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Computer programming is a very powerful skill – it literally lets you tell computers exactly what to do. Contrary to what you may believe, learning to program is not about learning any specific programming language, but about learning the principles shared by all languages. Once you grasp the fundamental principles, you can move from language to language with relative ease. In my two decades of programming I have programmed in X86 Assembler, BASIC, C, C++, Java, JavaScript, Perl, PHP, BASH, Lisp, Maple, Matlab, and more. While doing so I’ve also made use of other computer languages that are not quite programming languages, but still involved telling a computer what you mean like SQL, HTML, CSS, XML & JSON. The point I really want to drive home is that you are not a Java programmer, or a PHP programmer, or a Perl programmer – you are a programmer! The tool you happen to use most today is unlikely to be the one you use most a decade from now. 15 years ago I did 90% of my programming in Java, 10 years ago, PHP, today, Perl, next year, who knows!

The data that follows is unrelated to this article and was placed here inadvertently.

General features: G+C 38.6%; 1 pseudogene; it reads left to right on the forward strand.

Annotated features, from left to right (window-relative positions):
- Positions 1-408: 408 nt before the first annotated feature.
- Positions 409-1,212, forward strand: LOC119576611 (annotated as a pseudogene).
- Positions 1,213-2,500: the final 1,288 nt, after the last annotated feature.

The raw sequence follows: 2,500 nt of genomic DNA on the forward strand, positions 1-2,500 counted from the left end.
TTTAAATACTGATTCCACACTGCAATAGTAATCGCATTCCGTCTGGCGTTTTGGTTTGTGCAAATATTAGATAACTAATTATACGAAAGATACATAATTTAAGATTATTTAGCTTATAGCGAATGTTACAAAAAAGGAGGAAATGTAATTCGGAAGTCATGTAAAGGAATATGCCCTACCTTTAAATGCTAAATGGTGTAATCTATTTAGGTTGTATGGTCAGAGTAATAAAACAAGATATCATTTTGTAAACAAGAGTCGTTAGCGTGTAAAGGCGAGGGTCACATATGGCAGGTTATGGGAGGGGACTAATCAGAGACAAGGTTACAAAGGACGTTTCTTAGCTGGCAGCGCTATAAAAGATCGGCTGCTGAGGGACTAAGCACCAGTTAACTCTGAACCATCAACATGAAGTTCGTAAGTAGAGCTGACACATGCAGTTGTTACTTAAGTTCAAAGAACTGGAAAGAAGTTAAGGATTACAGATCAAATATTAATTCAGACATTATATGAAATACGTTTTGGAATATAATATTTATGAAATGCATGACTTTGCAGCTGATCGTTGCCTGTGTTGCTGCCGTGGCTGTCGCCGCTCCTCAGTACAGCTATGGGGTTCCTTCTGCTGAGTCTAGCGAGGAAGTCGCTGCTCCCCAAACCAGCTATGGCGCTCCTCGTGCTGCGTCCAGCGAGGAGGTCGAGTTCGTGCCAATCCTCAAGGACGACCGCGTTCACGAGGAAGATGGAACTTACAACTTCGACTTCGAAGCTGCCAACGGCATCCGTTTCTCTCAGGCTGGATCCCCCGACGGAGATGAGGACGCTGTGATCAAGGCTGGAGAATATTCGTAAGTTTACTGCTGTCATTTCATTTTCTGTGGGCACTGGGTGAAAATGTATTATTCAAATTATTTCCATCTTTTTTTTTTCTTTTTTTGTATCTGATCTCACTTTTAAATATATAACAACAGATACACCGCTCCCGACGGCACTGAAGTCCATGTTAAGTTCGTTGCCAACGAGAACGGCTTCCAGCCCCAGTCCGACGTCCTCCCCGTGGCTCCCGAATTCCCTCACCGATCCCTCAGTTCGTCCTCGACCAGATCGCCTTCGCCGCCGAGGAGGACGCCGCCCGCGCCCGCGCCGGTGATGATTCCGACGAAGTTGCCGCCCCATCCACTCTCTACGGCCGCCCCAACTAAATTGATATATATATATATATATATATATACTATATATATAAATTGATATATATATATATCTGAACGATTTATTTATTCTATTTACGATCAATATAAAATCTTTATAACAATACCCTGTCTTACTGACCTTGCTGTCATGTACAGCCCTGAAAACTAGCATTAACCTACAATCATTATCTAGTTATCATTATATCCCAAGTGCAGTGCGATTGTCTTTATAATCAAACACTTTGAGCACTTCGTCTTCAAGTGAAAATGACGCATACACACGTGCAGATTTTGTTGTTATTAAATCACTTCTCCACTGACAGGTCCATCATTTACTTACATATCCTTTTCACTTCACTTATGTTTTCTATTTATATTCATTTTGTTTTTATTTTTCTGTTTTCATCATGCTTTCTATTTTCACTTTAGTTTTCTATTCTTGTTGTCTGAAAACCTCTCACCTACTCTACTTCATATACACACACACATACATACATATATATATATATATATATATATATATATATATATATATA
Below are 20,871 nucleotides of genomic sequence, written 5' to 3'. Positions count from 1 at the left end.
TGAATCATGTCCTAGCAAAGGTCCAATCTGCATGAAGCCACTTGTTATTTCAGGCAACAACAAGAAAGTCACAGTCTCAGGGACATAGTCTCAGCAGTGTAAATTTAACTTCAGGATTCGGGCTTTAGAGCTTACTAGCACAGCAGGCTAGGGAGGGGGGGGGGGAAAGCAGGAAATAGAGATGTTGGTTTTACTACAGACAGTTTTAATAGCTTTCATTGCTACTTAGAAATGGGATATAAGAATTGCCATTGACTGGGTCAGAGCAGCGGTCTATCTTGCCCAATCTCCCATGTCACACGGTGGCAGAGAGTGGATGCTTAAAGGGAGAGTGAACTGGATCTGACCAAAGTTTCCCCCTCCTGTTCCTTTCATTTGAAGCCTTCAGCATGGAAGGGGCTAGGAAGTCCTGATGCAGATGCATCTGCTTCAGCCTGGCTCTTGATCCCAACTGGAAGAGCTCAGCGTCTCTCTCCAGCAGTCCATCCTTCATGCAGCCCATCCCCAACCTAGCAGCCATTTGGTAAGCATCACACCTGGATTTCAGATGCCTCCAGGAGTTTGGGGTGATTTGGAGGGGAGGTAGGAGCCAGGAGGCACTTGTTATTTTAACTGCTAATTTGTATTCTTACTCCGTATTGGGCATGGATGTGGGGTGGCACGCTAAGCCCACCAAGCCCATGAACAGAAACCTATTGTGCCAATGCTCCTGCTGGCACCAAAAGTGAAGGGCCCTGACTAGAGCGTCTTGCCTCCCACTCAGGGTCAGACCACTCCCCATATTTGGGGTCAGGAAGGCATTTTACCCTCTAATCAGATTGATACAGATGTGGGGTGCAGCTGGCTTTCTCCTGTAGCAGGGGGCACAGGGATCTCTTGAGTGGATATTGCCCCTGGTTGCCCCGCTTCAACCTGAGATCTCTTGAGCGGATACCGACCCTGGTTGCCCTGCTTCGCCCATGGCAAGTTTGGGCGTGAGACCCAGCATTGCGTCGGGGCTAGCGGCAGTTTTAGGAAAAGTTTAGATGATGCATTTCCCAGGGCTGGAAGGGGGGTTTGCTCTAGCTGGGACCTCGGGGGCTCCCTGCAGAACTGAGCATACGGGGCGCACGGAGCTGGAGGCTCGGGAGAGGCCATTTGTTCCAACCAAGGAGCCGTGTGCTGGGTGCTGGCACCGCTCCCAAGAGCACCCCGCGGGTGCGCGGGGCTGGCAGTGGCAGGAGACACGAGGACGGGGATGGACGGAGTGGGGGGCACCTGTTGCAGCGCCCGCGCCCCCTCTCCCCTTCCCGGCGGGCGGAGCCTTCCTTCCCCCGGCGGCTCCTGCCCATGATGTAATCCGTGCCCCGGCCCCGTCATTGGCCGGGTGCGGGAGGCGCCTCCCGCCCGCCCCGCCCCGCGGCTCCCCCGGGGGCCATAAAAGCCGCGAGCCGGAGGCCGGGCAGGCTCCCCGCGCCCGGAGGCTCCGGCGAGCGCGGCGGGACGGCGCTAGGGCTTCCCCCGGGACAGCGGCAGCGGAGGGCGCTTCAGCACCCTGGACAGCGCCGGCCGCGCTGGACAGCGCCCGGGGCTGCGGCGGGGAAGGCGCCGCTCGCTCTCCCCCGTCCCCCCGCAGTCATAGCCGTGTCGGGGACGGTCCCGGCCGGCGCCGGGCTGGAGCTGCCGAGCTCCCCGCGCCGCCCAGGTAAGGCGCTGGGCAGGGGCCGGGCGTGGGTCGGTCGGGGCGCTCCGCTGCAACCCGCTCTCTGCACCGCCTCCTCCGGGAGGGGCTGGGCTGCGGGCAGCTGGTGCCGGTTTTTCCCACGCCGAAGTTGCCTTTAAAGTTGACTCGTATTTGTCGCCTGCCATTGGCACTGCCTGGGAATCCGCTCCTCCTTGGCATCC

In case you hadn’t guessed yet, I’m not going to pick a single computer language for this series of tutorials. I’m very deliberately going to make use of a pallet of languages, and I’m going to focus on the underlying principles, rather than the specific peculiarities of any given language.